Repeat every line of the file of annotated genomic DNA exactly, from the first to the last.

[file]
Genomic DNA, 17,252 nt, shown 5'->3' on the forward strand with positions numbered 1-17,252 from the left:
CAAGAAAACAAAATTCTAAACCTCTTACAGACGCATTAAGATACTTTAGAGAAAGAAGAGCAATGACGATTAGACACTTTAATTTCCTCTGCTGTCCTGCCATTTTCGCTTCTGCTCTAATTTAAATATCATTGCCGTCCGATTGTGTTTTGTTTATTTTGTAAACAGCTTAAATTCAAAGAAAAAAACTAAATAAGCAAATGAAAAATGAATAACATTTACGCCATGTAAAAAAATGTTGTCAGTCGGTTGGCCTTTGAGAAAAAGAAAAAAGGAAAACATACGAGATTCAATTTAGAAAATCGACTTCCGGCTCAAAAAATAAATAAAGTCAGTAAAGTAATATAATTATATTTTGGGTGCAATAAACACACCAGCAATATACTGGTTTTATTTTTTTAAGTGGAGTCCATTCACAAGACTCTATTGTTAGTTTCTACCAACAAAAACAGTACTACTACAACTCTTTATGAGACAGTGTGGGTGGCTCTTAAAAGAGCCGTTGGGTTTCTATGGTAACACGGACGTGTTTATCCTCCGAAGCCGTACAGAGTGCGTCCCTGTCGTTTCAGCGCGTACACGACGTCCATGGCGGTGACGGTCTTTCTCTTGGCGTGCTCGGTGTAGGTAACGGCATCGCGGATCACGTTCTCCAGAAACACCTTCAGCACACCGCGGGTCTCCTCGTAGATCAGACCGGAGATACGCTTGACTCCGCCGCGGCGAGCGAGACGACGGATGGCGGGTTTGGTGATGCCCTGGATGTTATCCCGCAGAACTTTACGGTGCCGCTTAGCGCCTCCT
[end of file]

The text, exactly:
Genomic DNA, 17,252 nt, shown 5'->3' on the forward strand with positions numbered 1-17,252 from the left:
CAAGAAAACAAAATTCTAAACCTCTTACAGACGCATTAAGATACTTTAGAGAAAGAAGAGCAATGACGATTAGACACTTTAATTTCCTCTGCTGTCCTGCCATTTTCGCTTCTGCTCTAATTTAAATATCATTGCCGTCCGATTGTGTTTTGTTTATTTTGTAAACAGCTTAAATTCAAAGAAAAAAACTAAATAAGCAAATGAAAAATGAATAACATTTACGCCATGTAAAAAAATGTTGTCAGTCGGTTGGCCTTTGAGAAAAAGAAAAAAGGAAAACATACGAGATTCAATTTAGAAAATCGACTTCCGGCTCAAAAAATAAATAAAGTCAGTAAAGTAATATAATTATATTTTGGGTGCAATAAACACACCAGCAATATACTGGTTTTATTTTTTTAAGTGGAGTCCATTCACAAGACTCTATTGTTAGTTTCTACCAACAAAAACAGTACTACTACAACTCTTTATGAGACAGTGTGGGTGGCTCTTAAAAGAGCCGTTGGGTTTCTATGGTAACACGGACGTGTTTATCCTCCGAAGCCGTACAGAGTGCGTCCCTGTCGTTTCAGCGCGTACACGACGTCCATGGCGGTGACGGTCTTTCTCTTGGCGTGCTCGGTGTAGGTAACGGCATCGCGGATCACGTTCTCCAGAAACACCTTCAGCACACCGCGGGTCTCCTCGTAGATCAGACCGGAGATACGCTTGACTCCGCCGCGGCGAGCGAGACGACGGATGGCGGGTTTGGTGATGCCCTGGATGTTATCCCGCAGAACTTTACGGTGCCGCTTAGCGCCTCCT